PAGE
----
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Flakey Brazil Squeeze Through


The Camden Cad
Aug 24, 2004
North London
Brazil 1-0 South Africa

Alves 88

If Brazil are to hold out any hope of victory in South Africa next summer, under-pressure boss Dunga needs to get to the bottom of the mystifying split-personality syndrome that haunts his team. Emphatic, energetic and effervescent against Italy and the USA, they only just squeezed past South Africa, needing a late Daniel Alves free-kick to spare their blushes. The Brazilians never looked entirely comfortable against the host nation, failed to exert any continued dominance and even endured a number of scares at the back.

Thankfully, they now have a goalkeeper capable of keeping them in games that should have passed them by. Julio Cesar spent years as Dida's reserve, which must be an utterly dispiriting way to pass the time, like being Keanu Reeves' understudy at the Royal Shakespeare Company, or perhaps Vice-President to George W Bush. Having finally broken into the team in 2007, the Inter Milan goalkeeper has a refreshing outlook on his art, in that he doesn't pretend to be dead if someone runs past him and he can actually catch a ball. His reaction save to Teko Modise's deflected second half effort was absoluely world class, the mark of a switched-on, in-form stopper.

South Africa, buoyed by their fanatical support and urged on by Those Misbegotten Horns, played with a confidence that has grown steadily since the start of this tournament. Their miserable run of form prior to the Confederations Cup has been well documented, but if they continue to play with this kind of verve and belief, they may yet have a chance of proving the doom-mongers wrong. No host nation has ever failed to qualify from the group stages and Joel Santana has no intention of being the first manager to buck the trend. Aaron Mokoena may lack a little style and grace, but he's an inspirational presence in this side. With a little more luck, he could have opened the scoring with a header at the far post.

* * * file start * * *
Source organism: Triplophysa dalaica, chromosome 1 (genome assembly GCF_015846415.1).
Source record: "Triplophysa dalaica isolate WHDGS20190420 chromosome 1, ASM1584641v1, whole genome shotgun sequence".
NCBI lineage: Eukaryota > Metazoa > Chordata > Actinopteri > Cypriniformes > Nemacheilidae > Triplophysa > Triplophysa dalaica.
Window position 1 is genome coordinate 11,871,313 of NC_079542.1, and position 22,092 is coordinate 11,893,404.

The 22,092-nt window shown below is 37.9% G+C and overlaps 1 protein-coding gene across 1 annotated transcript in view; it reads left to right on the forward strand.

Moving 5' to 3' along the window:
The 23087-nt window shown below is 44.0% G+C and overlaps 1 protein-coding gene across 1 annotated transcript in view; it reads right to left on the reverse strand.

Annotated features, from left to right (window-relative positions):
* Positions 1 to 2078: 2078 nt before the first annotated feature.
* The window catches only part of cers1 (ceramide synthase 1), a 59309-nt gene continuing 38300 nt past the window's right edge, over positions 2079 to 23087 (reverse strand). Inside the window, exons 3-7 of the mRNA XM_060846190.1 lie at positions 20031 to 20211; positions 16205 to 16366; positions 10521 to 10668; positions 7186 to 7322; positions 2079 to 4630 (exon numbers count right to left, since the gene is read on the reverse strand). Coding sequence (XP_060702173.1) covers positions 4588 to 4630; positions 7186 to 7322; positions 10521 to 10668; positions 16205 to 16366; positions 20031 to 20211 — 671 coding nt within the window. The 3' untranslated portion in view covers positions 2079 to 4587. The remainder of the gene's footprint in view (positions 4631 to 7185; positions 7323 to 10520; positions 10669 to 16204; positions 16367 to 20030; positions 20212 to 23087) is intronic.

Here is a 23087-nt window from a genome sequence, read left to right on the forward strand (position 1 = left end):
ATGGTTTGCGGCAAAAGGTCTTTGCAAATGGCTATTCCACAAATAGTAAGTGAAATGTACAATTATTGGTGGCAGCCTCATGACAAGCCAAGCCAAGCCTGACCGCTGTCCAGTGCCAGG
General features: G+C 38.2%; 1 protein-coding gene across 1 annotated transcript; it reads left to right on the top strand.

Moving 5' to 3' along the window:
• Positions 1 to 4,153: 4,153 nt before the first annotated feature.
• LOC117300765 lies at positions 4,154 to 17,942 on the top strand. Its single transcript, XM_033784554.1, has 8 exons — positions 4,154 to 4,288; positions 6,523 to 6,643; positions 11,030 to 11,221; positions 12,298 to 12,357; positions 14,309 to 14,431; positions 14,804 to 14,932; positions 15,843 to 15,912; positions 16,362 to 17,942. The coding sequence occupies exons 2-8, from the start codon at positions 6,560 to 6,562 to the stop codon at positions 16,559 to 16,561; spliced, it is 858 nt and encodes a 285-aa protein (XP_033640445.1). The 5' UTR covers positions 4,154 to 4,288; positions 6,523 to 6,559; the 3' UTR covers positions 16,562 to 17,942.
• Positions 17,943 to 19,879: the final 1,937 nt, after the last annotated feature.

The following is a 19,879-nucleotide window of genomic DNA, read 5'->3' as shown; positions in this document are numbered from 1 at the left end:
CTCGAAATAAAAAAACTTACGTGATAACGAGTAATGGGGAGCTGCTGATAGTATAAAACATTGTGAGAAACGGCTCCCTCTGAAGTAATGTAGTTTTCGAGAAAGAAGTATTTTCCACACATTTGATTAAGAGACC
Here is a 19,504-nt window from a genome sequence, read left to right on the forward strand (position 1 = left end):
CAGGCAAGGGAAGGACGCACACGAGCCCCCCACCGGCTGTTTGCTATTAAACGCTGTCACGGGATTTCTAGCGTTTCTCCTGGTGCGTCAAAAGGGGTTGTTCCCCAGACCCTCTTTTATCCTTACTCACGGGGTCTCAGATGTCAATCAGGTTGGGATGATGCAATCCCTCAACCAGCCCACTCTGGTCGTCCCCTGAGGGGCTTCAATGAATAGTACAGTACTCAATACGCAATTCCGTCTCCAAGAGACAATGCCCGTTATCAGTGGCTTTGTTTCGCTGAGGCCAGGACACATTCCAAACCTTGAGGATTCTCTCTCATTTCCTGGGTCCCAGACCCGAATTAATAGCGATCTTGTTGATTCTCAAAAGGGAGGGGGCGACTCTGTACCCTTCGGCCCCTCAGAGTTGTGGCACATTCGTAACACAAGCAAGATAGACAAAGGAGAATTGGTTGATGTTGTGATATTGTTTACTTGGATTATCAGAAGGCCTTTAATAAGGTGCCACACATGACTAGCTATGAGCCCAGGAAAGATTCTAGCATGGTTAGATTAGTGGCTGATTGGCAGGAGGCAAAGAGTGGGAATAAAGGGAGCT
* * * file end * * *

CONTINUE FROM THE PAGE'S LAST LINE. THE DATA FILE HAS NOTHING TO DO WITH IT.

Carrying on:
It remains a mystery that Brazil can be so compelling in one game and then so abject in the next. It seems more institutionalised than the 'bad day at the office' factor that consumed Spain in midweek. Every team can have a day where chance aren't taken and mistakes are punished, but this was much more than that. Brazil are flakey and if they can't inject some resilience and some backbone into their performances, they will be found out. No team can reserve their best perfrmances for the big games and then hope to breeze through the less glamourous encounters by virtue of talent alone.

The chances are that they will beat the USA at the weekend and lift the trophy. It will be a victory that may satisfy certain elements of their media, and maybe a few of their fans, but as an indicator of how their World Cup campaign will pan out, it's not to be relied upon. Protected by a good goalkeeper and the occasional flash of brilliance, as a team, Brazil are simply not quite as good as they seem to think they are.